9. I use a Neti Pot. You are supposed to do it daily…

    Also, my pediatrician recommended Umcka for cutting the severity of a cold/flu, but I think like zinc you have to take it early on. They have an alcohol free one for the kids.

    Justin,
    It depends on what flavor you get. We like cinnamon tingle and oslo orange around these parts.

    Sara,
    I hope they offered you at least an exchange? I buy mine from the GAPS store and their customer service is great. One bottle came broken and they replaced it no questions asked. Maybe try the FCLO & Butter Oil blend?

    Kristen

    • They offered for me to ship the bottle back and for them to test it, but given their attitude that it wasn’t possibly rancid, and that I didn’t know what I was talking about, I didn’t trust them to be objective, and didn’t want to spend the extra bucks to ship it back. Maybe if I bought it through a distributor instead of directly from Green Pasture, that would help. Thanks for the tip!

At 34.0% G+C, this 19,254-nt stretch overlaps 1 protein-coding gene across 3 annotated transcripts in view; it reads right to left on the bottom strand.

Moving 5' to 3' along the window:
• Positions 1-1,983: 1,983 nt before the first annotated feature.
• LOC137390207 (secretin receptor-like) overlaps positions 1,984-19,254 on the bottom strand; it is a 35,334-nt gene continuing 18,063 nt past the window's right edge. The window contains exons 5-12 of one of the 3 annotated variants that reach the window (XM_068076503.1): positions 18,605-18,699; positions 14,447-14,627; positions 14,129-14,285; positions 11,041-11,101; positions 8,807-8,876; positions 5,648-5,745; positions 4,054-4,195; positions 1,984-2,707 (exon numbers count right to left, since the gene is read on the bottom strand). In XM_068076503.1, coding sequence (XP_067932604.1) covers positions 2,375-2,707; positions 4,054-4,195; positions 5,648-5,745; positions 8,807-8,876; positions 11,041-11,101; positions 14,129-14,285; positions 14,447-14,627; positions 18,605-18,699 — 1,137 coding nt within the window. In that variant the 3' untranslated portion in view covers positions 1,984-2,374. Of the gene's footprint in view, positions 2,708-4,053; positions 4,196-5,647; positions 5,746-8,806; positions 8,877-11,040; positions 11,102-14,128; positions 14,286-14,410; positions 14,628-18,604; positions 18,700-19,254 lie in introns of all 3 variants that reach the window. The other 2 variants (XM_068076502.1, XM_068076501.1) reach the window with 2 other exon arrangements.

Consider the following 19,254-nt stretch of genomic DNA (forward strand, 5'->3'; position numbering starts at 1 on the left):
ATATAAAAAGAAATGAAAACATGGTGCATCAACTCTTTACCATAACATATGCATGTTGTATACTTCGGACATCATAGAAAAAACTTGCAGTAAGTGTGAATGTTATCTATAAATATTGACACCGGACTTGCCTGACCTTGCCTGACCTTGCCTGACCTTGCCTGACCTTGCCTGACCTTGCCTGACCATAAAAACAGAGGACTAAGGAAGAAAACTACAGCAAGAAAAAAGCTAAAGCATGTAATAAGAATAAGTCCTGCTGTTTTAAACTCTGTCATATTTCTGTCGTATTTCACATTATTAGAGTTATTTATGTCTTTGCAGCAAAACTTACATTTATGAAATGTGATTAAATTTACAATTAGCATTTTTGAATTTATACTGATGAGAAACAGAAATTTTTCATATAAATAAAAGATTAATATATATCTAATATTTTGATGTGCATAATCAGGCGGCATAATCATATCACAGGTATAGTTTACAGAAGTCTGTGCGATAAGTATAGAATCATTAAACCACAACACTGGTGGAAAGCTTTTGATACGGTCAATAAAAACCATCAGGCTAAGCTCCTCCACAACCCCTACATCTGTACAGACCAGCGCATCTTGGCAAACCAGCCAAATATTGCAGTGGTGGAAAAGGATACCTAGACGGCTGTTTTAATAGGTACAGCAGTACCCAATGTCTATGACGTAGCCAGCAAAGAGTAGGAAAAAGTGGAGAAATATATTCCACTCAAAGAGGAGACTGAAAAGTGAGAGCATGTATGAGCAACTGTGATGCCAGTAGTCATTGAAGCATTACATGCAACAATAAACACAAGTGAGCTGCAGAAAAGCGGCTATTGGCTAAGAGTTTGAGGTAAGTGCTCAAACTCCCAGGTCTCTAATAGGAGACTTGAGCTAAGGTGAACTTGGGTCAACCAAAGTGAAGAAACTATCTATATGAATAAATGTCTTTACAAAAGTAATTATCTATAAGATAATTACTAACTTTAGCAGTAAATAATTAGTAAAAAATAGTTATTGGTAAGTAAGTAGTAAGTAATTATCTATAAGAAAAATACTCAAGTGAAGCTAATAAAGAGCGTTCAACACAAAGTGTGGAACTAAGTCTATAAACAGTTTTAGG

• Well the stuff tastes and smells pretty bad so I can see how you would think it was rancid even if it was not. Given that it is fermented, can it be rancid? Isn’t fermented stuff already “rotting” I guess?

      • Sara –

        I’d definitely buy through a distributor. I get mine off Amazon. I had originally bought the ginger flavor for my kids and when it arrived it was mostly goop and hardly any liquid. I contacted the seller and they refunded me the difference between that flavor and capsules. We now just take the capsules. My kids and hubby take 2 FCLO/BO a day and I take 4.

  10. Ginger tea is fantastic! I got it when I was in Japan a year ago. It’s called shougayu/shoga yu, and is really just boiled water with fresh grated ginger and a sweetener. A added a little potato starch to give it a little texture, just because I like it; I get the feeling it lubricates a little.